SoS: If you could work on any book (Marvel, DC, indie) what would you work on?

Reeder: My own book. My own creator owned stuff. [My new project] is called Rocket Girl. It’s a really awesome concept, and I’m really happy with it. After Rocket Girl, I will focus on creator owned stuff. I have plenty stories in my own head that I want to write.  I like creator owned comics, not because I own the characters, but because I don’t have anybody involved in my process unless I want them to be involved.  I thrive in that space, work faster in that space, and like it better. As far as existing characters want to go… I like a lot of characters, but generally like how other people draw them. I would really like to do some Wonder Woman if I had a lot of faith in the writer if she was female or was good at writing a female voice. Or I could write it myself. That would be really awesome. I have a Supergirl story I’ve always wanted to do. But it’s the old Supergirl so it’s never gonna happen.

SoS: If you could collaborate with any writer or artist, who would it be?

Reeder: I would like to collaborate with my current writer [on Rocket Girl] Brandon Montclare because we really work in sync, and he has a lot of faith in me. I would like to work with Gail Simone one day, and she’s expressed an interest too. What most I like to do is to work by myself [as a writer]. That’s my next step.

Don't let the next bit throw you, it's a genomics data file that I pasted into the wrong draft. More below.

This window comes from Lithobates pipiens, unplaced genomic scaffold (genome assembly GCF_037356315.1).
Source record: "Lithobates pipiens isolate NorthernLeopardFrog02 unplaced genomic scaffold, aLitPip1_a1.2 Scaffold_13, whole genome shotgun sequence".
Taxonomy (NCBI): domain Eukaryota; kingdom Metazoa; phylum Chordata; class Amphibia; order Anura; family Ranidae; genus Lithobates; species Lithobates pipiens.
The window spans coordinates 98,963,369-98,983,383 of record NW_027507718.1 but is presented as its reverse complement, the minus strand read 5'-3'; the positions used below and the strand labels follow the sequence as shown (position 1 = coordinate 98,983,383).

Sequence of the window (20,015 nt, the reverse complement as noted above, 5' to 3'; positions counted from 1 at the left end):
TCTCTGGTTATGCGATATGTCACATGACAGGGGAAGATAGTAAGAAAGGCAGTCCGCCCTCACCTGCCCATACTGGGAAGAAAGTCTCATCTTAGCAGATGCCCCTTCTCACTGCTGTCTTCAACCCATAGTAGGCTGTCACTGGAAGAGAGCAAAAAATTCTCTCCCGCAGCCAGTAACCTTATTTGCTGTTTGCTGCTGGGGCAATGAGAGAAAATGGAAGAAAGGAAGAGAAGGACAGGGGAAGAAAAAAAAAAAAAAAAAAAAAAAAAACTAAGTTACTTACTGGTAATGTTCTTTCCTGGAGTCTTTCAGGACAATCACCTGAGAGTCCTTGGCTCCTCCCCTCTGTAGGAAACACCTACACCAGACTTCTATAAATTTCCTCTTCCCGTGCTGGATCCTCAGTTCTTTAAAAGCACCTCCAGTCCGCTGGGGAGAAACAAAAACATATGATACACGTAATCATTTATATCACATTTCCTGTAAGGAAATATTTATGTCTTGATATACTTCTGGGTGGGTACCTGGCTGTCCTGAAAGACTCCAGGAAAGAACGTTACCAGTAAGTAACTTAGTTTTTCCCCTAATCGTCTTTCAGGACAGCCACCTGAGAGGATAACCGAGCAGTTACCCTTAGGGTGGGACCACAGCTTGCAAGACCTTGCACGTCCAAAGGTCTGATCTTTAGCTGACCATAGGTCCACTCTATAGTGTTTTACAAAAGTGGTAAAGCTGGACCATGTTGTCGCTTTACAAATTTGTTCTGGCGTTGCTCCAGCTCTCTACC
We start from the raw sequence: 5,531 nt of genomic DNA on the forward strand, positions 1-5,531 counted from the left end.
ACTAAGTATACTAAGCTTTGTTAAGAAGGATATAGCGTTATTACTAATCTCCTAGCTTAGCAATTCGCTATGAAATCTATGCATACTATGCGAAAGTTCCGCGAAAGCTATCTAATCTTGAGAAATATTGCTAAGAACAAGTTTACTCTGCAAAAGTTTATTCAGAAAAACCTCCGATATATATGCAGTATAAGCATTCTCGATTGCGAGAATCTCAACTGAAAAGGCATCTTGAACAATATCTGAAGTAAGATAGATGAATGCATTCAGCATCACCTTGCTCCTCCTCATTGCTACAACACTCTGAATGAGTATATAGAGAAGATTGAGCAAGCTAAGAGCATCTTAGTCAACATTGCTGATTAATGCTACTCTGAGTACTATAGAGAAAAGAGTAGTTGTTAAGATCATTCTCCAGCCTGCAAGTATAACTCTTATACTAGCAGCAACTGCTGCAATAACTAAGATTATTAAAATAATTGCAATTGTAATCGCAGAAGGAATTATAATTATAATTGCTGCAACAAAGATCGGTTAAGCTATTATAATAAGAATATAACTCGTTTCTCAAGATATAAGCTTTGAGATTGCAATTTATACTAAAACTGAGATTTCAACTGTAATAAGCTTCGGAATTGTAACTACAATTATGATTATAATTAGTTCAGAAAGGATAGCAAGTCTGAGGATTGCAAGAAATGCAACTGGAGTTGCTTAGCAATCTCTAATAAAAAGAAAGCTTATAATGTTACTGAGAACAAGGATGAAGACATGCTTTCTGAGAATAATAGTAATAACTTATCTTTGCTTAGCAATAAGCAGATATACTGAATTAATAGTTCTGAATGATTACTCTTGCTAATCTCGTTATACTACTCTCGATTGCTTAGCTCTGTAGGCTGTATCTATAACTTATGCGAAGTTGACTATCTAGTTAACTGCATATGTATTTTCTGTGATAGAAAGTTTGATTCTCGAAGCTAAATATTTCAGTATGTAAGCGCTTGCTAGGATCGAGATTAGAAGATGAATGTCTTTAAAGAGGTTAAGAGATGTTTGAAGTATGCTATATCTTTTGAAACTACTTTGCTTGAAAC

SoS: Have you written anything in comics?

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Supergirl

Reeder: That was how I got in.. with TokyoPop. I wrote two of my own graphic novels. It wasn’t the most masterful writing in the world as far as the plotting goes. But my ability to devise scenes was really good with getting people into the moment with the characters. I miss that because my storytelling is a lot more open. I wouldn’t say my pacing is slower, but I tell a lot less story over a certain amount of pages than most people. It reads a lot faster. My writing is intense, but you’re flipping a page more often. I do a lot of wordless panels ,and character reactions about what they’re feeling. I like to make it as much of a first person appearance as often as I can.

SoS: What current comics are you enjoying?

Reeder: GlorySagaPunk Rock Jesus. The Nao of Brown [by Glyn Dillon; Abrams Books]. It has a very beautiful, water colored art. It’s about two people and interpersonal relationships. There are some side stories that are fantastical, but it’s mostly about a girl who’s dealing with OCD.

SoS: If they make a Batwoman movie, who would you cast as Kate Kane?

Reeder: The person I’m think of is too old, but the younger version of her would be perfect for Batwoman. It would be Cate Blanchett [from Lord of the Rings and Elizabeth]. I drew Kate with a little bit of an overbite, and Cate Blanchett has it too. She’s so gorgeous, and if you look at her in her [earlier] movies, she looks just like Kate Kane.